The Jacks version of “Stranded in the Jungle” would climb to number 18 on the Hot 100 charts and would go to number 9 R&B.  The Cadets version would clip the Jayhawks version slightly going to number 15 Hot 100 and top out at number 4 R&B.

The Jay Hawks, like the Cadets, played the name game.  The group came together in 1956.  They would later become the “Vibrations” in early 1960 and would continue to release occasional novelty numbers.  To keep things interesting, while they were still recording as the Vibrations the group would release another novelty “Peanut Butter”.

Image result for the vibrations

The Vibrations – Top: Carl Fisher & Richard Owens – Bottom: Don Bradley, Dave Govan & James Johnson

“Peanut Butter” apparently was slated to be recorded by the Arvee label as a follow up to successes by their premier act “The Olympics”.  The problem was the Olympics were out on the road touring.  Arvee became very impatient and so arranged for the Vibrations to cut the record but under a different name: “The Marathons”.

That Silly Novelty: Creamy and Crunchy Versions

Now the Vibrations were contracted to Chess Records and so the song landed on Chess 1790 backed with “Down In New Orleans”.  Chess management was not pleased with the deception and thus attempted to halt the release of the Arvee single featuring their Vibrations.  Arvee was still impatient for the next “hit” and quickly assembled a group of unknowns releasing it on Arvee 5027 again using the name “The Marathons”.  Chess would counter by quickly releasing yet a third record featuring “Peanut Butter” this time on the Chess subsidiary Argo!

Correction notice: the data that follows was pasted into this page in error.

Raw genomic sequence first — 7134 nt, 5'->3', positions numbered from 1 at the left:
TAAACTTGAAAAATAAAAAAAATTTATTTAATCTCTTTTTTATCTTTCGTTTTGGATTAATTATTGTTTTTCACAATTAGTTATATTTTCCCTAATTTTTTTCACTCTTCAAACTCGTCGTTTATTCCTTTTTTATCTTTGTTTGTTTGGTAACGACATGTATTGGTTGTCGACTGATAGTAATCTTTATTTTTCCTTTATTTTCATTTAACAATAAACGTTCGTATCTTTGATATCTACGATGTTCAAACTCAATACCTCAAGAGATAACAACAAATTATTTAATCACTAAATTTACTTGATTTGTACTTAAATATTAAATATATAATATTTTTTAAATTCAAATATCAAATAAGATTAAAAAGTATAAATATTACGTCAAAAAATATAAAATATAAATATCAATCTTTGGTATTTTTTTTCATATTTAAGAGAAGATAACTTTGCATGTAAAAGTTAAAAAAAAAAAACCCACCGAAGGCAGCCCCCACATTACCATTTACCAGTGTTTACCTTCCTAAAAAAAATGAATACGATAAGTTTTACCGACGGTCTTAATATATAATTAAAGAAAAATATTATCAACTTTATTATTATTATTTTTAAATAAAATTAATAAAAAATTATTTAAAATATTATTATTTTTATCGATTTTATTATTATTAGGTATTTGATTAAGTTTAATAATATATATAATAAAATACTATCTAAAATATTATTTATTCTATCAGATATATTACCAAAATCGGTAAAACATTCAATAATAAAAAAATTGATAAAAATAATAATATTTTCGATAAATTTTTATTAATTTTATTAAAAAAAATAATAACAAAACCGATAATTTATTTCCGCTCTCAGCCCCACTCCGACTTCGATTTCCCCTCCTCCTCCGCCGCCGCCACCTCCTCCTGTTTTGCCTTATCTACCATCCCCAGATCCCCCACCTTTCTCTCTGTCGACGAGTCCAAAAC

Note: In 1961 Checker would release “Stranded In The Jungle” on Checker 982.

Left: The Olympics – Right: The Marathons

The substitute Marathons in actuality were Bobby Maccagnanno, James Hall, Freddy Sachel and Art Wheeler.  They were used on most future “Marathon” records with a few exceptions where writer/singers H.B. Barnum and Martin Cooper did the singing as a duet but identified as “The Marathons.  Martin Cooper was James Martin Cooper who was born in Colorado and was the composer of many songs including doing a stint with Lee Hazelwood in a group called “The Shacklefords” and co-writing Stevie Wonder’s “Hey Harmonica Man”.